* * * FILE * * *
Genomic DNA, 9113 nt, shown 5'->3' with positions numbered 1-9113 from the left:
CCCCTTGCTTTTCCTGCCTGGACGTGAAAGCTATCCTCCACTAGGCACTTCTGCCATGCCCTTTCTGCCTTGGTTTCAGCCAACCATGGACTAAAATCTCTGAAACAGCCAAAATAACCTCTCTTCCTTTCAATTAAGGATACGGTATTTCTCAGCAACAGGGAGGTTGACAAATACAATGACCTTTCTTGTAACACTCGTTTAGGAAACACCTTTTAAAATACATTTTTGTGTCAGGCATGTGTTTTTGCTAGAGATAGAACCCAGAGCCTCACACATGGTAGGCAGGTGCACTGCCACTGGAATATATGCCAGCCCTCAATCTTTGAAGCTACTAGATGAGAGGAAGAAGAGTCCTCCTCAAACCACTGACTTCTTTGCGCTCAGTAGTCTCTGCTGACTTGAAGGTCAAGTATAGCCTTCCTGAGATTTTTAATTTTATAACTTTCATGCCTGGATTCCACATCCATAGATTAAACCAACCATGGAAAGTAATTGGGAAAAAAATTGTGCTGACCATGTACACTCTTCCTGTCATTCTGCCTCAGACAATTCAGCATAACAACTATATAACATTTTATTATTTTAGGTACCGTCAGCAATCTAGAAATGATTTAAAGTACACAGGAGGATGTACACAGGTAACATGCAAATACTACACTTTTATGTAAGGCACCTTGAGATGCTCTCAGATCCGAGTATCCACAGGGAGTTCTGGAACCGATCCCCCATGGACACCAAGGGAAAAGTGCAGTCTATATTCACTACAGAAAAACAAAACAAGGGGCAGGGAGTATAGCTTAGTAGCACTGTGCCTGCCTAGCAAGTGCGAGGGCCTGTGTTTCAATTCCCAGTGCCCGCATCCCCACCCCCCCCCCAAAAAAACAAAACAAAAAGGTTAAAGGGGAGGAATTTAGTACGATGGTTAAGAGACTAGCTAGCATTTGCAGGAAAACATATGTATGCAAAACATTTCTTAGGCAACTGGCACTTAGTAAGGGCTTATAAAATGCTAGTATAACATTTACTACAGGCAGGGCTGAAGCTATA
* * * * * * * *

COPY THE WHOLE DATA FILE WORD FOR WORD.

Genomic DNA, 9113 nt, shown 5'->3' with positions numbered 1-9113 from the left:
CCCCTTGCTTTTCCTGCCTGGACGTGAAAGCTATCCTCCACTAGGCACTTCTGCCATGCCCTTTCTGCCTTGGTTTCAGCCAACCATGGACTAAAATCTCTGAAACAGCCAAAATAACCTCTCTTCCTTTCAATTAAGGATACGGTATTTCTCAGCAACAGGGAGGTTGACAAATACAATGACCTTTCTTGTAACACTCGTTTAGGAAACACCTTTTAAAATACATTTTTGTGTCAGGCATGTGTTTTTGCTAGAGATAGAACCCAGAGCCTCACACATGGTAGGCAGGTGCACTGCCACTGGAATATATGCCAGCCCTCAATCTTTGAAGCTACTAGATGAGAGGAAGAAGAGTCCTCCTCAAACCACTGACTTCTTTGCGCTCAGTAGTCTCTGCTGACTTGAAGGTCAAGTATAGCCTTCCTGAGATTTTTAATTTTATAACTTTCATGCCTGGATTCCACATCCATAGATTAAACCAACCATGGAAAGTAATTGGGAAAAAAATTGTGCTGACCATGTACACTCTTCCTGTCATTCTGCCTCAGACAATTCAGCATAACAACTATATAACATTTTATTATTTTAGGTACCGTCAGCAATCTAGAAATGATTTAAAGTACACAGGAGGATGTACACAGGTAACATGCAAATACTACACTTTTATGTAAGGCACCTTGAGATGCTCTCAGATCCGAGTATCCACAGGGAGTTCTGGAACCGATCCCCCATGGACACCAAGGGAAAAGTGCAGTCTATATTCACTACAGAAAAACAAAACAAGGGGCAGGGAGTATAGCTTAGTAGCACTGTGCCTGCCTAGCAAGTGCGAGGGCCTGTGTTTCAATTCCCAGTGCCCGCATCCCCACCCCCCCCCCAAAAAAACAAAACAAAAAGGTTAAAGGGGAGGAATTTAGTACGATGGTTAAGAGACTAGCTAGCATTTGCAGGAAAACATATGTATGCAAAACATTTCTTAGGCAACTGGCACTTAGTAAGGGCTTATAAAATGCTAGTATAACATTTACTACAGGCAGGGCTGAAGCTATA